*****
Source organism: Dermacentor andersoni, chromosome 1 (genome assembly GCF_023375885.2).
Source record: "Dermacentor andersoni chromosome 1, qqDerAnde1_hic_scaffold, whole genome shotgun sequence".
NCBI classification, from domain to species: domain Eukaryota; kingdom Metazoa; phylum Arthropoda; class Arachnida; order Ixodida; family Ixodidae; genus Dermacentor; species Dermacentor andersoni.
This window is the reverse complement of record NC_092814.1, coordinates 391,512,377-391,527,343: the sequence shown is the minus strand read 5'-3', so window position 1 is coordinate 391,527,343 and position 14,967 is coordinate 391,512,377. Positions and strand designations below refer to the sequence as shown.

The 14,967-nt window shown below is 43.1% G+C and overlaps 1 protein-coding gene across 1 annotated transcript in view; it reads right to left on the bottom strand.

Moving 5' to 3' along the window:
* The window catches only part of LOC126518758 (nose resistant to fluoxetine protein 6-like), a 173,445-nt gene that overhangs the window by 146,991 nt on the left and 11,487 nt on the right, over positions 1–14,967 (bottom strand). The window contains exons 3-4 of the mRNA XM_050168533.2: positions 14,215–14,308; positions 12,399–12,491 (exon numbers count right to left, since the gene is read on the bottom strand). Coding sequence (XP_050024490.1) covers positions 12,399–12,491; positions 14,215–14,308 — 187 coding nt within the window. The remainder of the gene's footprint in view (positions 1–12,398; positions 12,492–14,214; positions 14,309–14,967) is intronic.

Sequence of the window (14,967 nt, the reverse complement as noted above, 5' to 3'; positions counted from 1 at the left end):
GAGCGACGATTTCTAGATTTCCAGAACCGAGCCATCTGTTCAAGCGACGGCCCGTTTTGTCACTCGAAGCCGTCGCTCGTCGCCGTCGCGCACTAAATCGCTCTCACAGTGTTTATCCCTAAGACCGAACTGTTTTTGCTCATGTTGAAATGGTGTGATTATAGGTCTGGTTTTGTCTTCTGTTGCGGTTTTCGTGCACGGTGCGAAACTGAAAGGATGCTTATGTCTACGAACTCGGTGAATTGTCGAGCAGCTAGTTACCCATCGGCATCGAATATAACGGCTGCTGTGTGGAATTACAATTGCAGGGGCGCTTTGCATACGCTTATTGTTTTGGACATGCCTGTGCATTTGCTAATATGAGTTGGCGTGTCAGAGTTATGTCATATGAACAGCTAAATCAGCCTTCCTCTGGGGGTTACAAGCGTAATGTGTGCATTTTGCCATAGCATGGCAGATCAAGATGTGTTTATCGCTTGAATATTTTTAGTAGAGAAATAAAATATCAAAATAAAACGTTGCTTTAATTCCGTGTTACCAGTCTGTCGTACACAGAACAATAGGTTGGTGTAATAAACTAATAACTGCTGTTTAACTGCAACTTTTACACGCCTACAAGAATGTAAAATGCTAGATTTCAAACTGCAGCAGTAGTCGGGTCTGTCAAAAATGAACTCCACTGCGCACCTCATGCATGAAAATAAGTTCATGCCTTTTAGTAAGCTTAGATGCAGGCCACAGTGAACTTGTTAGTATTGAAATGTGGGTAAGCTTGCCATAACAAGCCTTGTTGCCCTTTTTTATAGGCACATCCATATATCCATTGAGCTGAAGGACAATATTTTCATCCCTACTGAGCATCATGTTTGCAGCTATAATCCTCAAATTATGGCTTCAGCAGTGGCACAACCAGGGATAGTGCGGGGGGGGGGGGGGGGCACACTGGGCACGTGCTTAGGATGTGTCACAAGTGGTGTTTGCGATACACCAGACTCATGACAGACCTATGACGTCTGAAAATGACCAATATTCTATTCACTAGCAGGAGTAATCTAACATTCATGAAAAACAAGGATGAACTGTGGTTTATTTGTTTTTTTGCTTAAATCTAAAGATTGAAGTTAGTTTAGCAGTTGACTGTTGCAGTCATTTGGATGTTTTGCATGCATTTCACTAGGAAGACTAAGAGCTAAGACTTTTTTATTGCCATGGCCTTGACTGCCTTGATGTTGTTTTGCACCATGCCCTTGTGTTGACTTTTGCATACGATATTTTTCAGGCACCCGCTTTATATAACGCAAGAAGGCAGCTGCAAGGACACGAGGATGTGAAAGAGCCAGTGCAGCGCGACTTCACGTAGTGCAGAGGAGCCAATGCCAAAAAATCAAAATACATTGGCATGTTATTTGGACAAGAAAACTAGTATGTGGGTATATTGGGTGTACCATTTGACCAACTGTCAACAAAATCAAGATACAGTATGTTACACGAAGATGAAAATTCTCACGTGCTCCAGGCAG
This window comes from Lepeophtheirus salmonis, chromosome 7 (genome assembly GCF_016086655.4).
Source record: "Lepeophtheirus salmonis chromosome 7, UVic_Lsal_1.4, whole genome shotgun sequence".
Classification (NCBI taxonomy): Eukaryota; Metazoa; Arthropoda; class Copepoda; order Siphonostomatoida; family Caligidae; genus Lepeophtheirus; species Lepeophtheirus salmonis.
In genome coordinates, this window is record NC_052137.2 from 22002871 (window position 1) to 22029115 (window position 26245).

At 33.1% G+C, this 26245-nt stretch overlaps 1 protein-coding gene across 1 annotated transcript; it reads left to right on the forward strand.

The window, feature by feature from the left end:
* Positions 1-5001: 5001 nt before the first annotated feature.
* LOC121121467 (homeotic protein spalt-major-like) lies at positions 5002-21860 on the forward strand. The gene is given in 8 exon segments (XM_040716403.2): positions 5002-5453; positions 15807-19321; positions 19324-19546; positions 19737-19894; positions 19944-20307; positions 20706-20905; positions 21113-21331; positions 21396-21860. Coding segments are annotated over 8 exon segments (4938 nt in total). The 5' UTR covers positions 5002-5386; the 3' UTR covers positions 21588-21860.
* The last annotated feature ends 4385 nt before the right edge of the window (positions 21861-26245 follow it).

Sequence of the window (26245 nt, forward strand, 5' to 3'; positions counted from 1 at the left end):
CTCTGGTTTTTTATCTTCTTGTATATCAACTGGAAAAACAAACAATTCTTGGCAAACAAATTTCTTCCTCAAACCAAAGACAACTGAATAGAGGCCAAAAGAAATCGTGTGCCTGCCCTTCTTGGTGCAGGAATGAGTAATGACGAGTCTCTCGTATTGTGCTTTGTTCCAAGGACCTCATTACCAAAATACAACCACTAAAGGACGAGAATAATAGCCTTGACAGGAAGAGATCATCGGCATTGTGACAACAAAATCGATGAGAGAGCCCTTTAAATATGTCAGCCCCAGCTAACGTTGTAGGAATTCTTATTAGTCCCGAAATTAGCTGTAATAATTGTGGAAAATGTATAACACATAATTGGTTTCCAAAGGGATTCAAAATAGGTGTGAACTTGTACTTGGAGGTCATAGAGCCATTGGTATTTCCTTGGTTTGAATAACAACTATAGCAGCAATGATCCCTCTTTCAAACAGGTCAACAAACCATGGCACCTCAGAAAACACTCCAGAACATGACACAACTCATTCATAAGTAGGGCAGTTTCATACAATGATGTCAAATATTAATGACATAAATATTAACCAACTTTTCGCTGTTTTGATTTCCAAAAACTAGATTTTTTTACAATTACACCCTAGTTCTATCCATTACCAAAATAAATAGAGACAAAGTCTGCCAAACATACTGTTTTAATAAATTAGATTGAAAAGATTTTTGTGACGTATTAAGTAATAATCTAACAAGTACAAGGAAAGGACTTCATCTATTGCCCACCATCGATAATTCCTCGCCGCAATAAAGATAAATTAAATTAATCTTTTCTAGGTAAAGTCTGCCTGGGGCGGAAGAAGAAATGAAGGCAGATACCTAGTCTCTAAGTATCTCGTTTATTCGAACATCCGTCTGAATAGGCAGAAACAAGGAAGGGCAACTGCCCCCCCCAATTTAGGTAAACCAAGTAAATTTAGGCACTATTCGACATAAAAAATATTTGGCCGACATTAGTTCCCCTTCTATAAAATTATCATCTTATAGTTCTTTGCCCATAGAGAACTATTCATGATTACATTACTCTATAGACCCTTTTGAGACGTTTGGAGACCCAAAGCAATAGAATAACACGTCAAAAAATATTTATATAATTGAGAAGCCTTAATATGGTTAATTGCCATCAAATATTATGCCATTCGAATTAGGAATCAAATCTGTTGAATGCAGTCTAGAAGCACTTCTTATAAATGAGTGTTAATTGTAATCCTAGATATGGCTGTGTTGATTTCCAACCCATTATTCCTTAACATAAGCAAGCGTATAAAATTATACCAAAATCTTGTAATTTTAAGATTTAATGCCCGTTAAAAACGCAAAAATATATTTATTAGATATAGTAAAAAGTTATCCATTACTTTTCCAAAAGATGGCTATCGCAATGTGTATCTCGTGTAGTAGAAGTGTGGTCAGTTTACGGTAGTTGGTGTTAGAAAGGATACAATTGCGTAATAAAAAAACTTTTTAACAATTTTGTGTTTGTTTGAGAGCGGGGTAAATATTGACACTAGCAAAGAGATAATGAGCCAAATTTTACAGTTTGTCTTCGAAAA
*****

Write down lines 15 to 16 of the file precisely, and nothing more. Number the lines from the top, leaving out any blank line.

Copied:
The window, feature by feature from the left end:
* Positions 1-5001: 5001 nt before the first annotated feature.